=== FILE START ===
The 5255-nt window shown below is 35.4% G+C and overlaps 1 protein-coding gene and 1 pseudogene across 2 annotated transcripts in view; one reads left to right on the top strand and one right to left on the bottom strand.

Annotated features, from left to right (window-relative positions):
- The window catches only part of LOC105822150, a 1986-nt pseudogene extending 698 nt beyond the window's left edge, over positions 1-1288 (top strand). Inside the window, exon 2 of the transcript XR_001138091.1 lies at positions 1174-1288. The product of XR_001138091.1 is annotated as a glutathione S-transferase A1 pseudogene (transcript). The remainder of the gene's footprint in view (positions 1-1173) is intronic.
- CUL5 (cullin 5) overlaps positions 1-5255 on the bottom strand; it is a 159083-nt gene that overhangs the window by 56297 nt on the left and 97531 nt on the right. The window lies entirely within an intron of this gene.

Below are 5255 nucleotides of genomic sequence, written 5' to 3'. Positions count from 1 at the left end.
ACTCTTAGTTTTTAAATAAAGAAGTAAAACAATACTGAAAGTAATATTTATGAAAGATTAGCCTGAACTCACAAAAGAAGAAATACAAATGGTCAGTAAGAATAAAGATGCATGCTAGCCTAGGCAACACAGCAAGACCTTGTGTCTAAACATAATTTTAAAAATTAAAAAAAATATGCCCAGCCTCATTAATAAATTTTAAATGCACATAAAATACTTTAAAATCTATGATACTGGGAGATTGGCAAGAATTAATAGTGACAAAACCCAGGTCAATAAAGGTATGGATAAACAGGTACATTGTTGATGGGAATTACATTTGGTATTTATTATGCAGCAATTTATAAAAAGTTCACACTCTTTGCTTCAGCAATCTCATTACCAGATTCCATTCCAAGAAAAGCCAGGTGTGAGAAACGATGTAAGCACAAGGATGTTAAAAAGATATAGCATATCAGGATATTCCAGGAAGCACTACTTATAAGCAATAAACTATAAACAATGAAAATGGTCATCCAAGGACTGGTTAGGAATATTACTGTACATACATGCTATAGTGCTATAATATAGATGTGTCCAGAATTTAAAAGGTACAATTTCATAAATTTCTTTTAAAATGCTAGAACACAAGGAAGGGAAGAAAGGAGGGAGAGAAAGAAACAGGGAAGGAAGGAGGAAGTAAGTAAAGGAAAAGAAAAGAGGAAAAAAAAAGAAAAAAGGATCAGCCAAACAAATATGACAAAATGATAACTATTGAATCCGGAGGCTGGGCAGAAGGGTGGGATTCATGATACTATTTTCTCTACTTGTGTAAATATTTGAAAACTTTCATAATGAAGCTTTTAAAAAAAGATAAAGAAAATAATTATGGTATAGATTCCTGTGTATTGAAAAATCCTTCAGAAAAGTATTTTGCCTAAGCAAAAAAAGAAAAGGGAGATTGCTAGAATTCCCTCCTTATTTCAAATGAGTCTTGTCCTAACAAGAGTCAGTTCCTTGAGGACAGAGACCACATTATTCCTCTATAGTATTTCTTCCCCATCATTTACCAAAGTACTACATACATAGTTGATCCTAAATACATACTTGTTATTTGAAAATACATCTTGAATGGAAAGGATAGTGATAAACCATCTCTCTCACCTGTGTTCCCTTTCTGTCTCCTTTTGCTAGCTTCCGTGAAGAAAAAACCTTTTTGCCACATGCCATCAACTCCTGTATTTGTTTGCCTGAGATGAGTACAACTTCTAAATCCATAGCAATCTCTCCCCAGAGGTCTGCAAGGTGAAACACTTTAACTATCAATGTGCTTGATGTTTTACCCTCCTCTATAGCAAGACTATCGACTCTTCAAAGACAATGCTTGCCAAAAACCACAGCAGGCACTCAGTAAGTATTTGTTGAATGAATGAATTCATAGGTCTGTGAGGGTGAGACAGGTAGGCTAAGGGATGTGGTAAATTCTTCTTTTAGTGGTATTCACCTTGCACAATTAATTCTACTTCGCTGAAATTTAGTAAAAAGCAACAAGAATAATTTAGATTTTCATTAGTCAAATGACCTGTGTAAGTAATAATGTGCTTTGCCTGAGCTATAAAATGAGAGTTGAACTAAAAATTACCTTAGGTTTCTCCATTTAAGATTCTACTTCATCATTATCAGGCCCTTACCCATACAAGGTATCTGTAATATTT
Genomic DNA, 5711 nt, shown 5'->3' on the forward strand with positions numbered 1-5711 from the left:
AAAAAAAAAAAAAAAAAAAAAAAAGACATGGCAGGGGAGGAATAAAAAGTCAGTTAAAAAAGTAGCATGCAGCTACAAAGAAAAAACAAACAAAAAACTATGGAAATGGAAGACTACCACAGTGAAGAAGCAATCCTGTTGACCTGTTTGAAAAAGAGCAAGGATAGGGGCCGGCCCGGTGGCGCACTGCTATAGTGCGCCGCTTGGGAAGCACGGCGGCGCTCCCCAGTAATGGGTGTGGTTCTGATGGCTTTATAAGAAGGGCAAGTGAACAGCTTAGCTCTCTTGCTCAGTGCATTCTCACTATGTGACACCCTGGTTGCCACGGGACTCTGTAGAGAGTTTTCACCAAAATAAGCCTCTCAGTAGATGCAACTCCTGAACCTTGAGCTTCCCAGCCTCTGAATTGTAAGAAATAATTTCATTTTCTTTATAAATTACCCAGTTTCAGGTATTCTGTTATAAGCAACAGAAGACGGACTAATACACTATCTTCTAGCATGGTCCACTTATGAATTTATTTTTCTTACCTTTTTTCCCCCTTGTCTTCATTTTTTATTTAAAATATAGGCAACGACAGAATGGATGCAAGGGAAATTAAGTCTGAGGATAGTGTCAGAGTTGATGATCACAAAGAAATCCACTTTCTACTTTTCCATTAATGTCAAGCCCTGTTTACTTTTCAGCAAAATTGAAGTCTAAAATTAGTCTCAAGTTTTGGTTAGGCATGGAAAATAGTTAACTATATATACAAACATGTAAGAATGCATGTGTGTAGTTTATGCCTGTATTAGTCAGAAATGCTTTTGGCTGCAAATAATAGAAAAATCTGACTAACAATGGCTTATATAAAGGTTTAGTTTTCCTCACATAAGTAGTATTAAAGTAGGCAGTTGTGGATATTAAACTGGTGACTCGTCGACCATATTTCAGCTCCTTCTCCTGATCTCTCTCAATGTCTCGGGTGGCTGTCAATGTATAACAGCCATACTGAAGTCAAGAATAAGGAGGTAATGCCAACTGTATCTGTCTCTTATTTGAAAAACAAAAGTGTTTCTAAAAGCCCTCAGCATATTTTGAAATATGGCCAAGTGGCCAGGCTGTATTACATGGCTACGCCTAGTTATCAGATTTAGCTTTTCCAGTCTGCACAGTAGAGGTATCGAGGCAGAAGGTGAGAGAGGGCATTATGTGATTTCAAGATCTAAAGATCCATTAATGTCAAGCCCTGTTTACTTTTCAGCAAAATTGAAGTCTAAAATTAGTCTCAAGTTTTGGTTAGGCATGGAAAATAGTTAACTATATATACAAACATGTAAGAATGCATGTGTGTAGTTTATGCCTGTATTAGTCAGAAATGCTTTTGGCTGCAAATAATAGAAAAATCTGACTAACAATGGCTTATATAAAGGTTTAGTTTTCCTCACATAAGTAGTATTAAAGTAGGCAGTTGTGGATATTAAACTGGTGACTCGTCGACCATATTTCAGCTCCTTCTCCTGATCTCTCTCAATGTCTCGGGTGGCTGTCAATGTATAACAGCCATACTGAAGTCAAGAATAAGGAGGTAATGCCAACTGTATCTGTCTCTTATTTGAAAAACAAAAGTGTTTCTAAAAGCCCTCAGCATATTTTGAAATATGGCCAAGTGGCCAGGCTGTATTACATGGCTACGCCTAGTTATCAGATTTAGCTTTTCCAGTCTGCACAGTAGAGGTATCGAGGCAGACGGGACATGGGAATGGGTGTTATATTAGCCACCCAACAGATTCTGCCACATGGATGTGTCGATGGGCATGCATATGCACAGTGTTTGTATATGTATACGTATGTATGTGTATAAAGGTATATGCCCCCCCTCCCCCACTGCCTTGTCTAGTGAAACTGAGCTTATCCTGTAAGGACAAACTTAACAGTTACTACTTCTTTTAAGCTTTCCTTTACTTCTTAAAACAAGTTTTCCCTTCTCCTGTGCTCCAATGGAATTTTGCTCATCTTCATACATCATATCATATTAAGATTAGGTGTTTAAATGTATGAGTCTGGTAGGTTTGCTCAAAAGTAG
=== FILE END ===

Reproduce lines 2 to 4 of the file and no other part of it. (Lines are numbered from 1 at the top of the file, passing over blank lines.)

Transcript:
Annotated features, from left to right (window-relative positions):
- The window catches only part of LOC105822150, a 1986-nt pseudogene extending 698 nt beyond the window's left edge, over positions 1-1288 (top strand). Inside the window, exon 2 of the transcript XR_001138091.1 lies at positions 1174-1288. The product of XR_001138091.1 is annotated as a glutathione S-transferase A1 pseudogene (transcript). The remainder of the gene's footprint in view (positions 1-1173) is intronic.
- CUL5 (cullin 5) overlaps positions 1-5255 on the bottom strand; it is a 159083-nt gene that overhangs the window by 56297 nt on the left and 97531 nt on the right. The window lies entirely within an intron of this gene.